But in response to Tory former Cabinet minister John Redwood, who said as the security of non-lethal supplies could not be guaranteed it would be "unwise and foolish" for the UK to supply arms, Mr Hague said there was no plan for Britain to send guns to the rebels.
"I'm not proposing lethal supplies and I've always been very clear that we would come to this House and have a vote in this House if we were going to do that," he said.
Royal Navy frigate HMS Montrose will join Danish and Norwegian vessels transporting part of Assad's chemical weapons stockpile material as part of agreed international efforts to destroy them.
Britain will also provide specialist specialist equipment to help ensure the chemicals of the highest concern were "neutralised", Mr Hague said.
Labour pushed for Iran to be included in the peace talks but Mr Hague said Tehran needed to demonstrate it was committed to the Geneva process.
Shadow foreign secretary Douglas Alexander said while it was right to acknowledge the role Iran had played in "deepening and inflaming" the conflict, but its "claimed resolve to be part of the solution should be tested".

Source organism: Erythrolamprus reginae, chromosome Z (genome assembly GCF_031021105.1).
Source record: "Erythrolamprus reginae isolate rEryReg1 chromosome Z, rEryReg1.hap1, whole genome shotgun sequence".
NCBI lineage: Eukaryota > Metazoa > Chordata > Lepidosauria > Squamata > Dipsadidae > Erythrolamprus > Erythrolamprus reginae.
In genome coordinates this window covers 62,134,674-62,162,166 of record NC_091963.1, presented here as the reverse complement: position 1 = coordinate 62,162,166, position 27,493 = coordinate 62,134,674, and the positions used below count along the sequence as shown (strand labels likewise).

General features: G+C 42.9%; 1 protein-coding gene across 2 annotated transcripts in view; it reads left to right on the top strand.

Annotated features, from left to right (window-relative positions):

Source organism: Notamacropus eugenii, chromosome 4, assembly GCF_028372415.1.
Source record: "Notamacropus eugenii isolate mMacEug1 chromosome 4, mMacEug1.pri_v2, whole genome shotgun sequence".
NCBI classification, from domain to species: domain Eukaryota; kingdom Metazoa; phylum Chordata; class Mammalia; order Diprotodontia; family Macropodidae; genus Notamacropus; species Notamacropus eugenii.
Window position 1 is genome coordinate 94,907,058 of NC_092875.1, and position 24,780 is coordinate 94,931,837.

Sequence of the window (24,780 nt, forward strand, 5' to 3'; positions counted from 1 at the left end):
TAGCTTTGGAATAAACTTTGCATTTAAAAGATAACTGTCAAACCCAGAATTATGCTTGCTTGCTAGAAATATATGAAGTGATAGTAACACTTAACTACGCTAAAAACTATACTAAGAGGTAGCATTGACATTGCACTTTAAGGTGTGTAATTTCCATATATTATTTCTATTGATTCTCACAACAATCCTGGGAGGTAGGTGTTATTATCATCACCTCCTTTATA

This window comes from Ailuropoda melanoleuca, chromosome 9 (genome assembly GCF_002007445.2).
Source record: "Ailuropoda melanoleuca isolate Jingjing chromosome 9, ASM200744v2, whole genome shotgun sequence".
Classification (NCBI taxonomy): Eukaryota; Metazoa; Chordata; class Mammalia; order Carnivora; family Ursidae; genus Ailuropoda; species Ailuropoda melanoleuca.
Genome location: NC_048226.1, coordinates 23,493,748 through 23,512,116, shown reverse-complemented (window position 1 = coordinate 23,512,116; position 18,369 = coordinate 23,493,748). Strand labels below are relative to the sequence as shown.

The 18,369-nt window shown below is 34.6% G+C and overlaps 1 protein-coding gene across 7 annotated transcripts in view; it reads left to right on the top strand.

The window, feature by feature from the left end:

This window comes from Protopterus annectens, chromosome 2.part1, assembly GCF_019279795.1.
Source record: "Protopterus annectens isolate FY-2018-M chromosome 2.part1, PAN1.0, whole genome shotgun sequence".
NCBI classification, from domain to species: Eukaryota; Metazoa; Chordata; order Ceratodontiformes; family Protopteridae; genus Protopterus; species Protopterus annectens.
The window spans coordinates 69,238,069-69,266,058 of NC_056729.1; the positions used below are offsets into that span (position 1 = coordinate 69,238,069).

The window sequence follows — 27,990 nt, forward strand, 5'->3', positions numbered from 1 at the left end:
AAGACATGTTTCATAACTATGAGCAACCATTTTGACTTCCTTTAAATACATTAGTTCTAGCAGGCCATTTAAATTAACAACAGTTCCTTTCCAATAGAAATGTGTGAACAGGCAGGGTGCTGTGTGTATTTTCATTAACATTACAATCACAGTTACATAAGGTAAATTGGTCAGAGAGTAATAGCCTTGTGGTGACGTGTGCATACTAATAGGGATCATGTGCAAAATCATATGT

Mr Hague said: "There is no problem in principle in any quarter, certainly from Western nations, in Iran coming but there is a practical problem of 'are they prepared to play a constructive role if they get there. We would welcome stronger signals of that from the Iranians."
It is estimated that more than 125,000 people have been killed so far in the battle between government forces and opponents of the Assad regime.
Millions more have been forced to flee their homes and the UN has highlighted concerns that many left trapped amid the hostilities now face starvation.
Baroness Amos, the UN emergency relief coordinator said after visiting the capital Damascus: " The world must do more for all the people who are displaced.
"Many families are living in abandoned buildings, schools or in makeshift shelters, without enough food, clean water or medicine.
"We must help them to get through this very cold winter."
The Syrian regime and opposition forces were said by Russia and the US to both have agreed to consider the provision of safe passage for humanitarian aid to besieged areas.
Mr Kerry and Russian counterpart Sergei Lavrov revealed the prospect after talks in Paris which also centred on the prospects of a ceasefire and prisoner exchanges.